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By stephen of Kristensen, LLP posted in Wrongful Death on Wednesday, February 3, 2021.
How Does a Wrongful Death Lawsuit Work?

In the event of the wrongful death of a loved one, the people who are entitled to damages are often deterred by the time and perceived cost of pursuing a wrongful death lawsuit, which is especially difficult to consider during a time of grieving.


Given the complexity of wrongful death lawsuits, it’s best to explain how these civil claims work as simply as possible. Read below on how wrongful death lawsuits work:


Examples of Wrongful Death


Wrongful death claims are traditionally brought to court from vehicular accidents, though not exclusively. Examples of wrongful death accidents including commercial vehicle accidents, motor vehicle collisions with pedestrians, plane crashes, accidents stemming from the use of defective products, and more.


Qualifying to Bring the Claim


In order for someone to bring a wrongful death claim to court, they must qualify to do so. Not just anyone can sue for wrongful death claims – they must be a representative of the deceased party, and must be legally recognized as the executor of the decedent’s estate. After they are recognized as a “Real Party of Interest”, a probate estate must be opened for them to file a wrongful death lawsuit on behalf of the deceased. The person(s) that usually qualify for and are Real Parties of Interest are immediate family members, such as spouses or children, though it’s possible for others to be Real Parties of Interest.


Proof of Wrongful Death


The plaintiff(s) in a wrongful death lawsuit have the same burden of proof that the victim (or deceased individual) would have if they hadn’t died. Beyond this, the plaintiff(s) must prove, in order to successfully sue for and receive damages, that the defendant(s) owed a “duty” to the deceased.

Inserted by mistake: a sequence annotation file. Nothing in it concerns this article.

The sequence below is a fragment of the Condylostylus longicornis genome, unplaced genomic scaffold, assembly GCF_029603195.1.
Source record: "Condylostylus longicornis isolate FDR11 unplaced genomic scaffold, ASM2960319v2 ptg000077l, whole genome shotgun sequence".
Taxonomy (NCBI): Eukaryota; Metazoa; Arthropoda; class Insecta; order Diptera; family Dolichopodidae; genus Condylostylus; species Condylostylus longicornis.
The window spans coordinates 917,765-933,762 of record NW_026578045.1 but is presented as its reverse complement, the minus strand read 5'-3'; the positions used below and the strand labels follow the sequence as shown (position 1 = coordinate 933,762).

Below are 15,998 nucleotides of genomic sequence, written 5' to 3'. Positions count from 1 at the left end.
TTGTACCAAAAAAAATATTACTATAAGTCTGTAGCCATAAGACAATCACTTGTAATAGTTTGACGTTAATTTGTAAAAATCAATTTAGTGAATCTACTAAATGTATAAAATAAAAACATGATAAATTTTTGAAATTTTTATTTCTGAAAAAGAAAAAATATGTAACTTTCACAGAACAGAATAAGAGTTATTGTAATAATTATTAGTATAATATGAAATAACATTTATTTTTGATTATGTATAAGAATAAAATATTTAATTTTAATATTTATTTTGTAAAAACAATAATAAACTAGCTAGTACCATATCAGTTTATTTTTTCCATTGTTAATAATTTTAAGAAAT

For example, if a commercial truck driver hit and killed a civilian motorist due to their own negligence, then it can be said that the commercial truck driver owed the civilian driver a duty to drive safely and follow traffic laws, that they breached this duty, and that the breach of this duty was the direct and proximate cause of death.




Once liability for the wrongful death is proven, the Real Parties of Interest should have determined the kind of damages they seek to recover, as well as the amount of those damages. Damages are split between two kinds: economic and noneconomic.


Economic damages include loss of financial support and anticipated financial support, loss of income and anticipated income of the deceased, all medical bills stemming from the accident that resulted in the wrongful death, funeral costs, and even the loss of household services. Noneconomic damages include “pain and suffering”, and are a little different to quantify and receive adequate compensation for.


That is why it’s best to hire an experienced wrongful death attorney. Kristensen LLP has years of experience and has successfully represented and received compensation for clients in wrongful death lawsuits. Call us today!